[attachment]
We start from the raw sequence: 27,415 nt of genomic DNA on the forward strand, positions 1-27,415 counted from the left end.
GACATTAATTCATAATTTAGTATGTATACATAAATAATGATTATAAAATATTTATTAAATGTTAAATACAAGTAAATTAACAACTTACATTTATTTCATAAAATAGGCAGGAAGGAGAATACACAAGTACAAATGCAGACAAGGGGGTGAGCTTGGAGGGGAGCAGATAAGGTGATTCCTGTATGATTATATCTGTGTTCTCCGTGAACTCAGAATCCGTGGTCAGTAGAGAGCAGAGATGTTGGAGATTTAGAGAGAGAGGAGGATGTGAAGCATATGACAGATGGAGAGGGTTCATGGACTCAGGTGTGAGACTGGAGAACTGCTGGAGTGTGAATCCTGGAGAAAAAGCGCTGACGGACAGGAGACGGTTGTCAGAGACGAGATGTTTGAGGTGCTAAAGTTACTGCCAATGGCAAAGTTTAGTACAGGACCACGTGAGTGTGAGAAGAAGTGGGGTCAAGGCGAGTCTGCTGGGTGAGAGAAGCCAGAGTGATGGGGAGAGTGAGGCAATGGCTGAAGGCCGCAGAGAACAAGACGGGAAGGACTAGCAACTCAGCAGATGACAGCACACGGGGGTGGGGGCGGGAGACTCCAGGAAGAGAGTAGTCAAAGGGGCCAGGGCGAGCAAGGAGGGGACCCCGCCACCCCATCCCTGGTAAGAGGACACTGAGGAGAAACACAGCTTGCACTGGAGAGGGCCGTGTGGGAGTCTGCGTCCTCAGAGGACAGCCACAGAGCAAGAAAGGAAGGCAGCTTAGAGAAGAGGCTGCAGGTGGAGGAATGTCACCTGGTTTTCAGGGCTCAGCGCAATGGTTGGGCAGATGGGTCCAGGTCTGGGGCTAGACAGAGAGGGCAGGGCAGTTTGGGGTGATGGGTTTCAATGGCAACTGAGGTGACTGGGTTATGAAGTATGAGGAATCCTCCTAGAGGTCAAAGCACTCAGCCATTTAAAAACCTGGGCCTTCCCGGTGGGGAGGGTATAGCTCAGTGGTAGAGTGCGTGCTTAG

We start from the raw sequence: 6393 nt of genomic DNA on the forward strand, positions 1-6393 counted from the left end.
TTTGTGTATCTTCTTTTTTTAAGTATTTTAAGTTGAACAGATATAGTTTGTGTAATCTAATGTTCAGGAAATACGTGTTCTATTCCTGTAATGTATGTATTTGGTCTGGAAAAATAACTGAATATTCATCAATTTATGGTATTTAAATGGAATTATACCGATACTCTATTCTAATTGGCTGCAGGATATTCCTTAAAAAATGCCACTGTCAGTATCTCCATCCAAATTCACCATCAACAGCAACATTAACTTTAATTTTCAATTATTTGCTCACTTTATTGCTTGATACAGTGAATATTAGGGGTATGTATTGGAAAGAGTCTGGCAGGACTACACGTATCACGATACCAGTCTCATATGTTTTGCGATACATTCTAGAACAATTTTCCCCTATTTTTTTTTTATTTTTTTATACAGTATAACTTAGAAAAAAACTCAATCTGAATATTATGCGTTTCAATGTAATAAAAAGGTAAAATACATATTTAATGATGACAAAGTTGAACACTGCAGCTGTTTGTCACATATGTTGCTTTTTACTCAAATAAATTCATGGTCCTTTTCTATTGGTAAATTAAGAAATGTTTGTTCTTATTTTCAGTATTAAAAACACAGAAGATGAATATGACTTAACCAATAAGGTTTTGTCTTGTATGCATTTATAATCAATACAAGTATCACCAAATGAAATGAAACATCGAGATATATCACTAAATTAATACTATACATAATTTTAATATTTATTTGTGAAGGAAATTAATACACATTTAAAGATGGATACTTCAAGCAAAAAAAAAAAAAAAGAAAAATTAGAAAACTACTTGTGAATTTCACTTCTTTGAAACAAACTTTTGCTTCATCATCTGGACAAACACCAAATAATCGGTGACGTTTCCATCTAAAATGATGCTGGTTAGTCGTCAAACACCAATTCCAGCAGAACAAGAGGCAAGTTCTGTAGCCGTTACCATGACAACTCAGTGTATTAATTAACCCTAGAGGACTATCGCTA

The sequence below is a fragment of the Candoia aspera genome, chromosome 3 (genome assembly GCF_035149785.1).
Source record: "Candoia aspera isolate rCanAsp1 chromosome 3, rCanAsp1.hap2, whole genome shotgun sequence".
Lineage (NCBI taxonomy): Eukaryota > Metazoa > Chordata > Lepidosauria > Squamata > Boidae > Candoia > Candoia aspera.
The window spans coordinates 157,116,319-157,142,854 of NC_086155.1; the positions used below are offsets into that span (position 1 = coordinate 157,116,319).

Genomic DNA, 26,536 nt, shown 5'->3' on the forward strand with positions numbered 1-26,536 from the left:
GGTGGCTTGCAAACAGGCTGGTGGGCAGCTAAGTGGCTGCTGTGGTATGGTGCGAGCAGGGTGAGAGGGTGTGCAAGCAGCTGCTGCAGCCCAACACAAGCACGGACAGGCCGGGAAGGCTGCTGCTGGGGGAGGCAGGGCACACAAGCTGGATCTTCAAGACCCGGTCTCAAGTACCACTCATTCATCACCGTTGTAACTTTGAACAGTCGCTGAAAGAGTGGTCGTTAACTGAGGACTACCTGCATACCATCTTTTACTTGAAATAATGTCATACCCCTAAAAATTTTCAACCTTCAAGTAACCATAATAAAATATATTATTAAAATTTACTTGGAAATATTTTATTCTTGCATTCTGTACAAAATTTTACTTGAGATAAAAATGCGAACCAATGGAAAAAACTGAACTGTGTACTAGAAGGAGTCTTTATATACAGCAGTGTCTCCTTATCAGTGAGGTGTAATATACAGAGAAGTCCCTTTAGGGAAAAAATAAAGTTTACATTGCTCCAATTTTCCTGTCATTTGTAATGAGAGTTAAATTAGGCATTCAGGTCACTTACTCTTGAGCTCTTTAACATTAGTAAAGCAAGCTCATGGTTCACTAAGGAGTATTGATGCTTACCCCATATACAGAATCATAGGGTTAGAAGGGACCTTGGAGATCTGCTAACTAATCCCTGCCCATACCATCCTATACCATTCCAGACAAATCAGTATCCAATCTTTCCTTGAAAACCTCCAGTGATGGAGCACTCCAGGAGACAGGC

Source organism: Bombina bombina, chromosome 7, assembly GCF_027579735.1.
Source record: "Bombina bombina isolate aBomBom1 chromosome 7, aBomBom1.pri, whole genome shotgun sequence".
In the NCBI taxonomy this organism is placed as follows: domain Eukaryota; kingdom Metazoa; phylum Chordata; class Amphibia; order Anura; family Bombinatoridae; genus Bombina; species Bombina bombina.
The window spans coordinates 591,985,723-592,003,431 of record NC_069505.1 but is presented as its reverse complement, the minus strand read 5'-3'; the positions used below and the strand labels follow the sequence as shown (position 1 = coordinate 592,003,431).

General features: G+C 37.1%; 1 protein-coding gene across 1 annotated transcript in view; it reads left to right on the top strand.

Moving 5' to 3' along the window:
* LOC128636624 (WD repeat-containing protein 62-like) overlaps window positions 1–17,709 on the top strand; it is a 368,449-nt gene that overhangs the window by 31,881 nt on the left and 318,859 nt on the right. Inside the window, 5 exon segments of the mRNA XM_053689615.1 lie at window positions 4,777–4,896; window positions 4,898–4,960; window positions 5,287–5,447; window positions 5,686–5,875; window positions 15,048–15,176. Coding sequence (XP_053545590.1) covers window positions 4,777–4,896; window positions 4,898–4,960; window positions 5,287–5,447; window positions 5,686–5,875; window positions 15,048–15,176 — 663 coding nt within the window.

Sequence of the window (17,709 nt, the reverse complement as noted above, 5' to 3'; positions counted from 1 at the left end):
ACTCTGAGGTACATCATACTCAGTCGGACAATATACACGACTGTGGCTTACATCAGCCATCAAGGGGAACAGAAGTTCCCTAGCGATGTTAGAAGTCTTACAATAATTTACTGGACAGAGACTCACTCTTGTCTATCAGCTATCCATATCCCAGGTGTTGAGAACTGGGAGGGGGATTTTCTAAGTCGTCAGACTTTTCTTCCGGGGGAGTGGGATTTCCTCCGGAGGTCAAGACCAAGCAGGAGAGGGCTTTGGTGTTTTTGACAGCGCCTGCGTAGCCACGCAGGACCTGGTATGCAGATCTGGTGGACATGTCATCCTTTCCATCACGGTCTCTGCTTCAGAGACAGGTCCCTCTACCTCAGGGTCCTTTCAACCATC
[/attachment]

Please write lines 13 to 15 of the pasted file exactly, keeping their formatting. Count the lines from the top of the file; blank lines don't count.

In the NCBI taxonomy this organism is placed as follows: domain Eukaryota; kingdom Metazoa; phylum Chordata; class Amphibia; order Anura; family Bombinatoridae; genus Bombina; species Bombina bombina.
The window spans coordinates 591,985,723-592,003,431 of record NC_069505.1 but is presented as its reverse complement, the minus strand read 5'-3'; the positions used below and the strand labels follow the sequence as shown (position 1 = coordinate 592,003,431).

General features: G+C 37.1%; 1 protein-coding gene across 1 annotated transcript in view; it reads left to right on the top strand.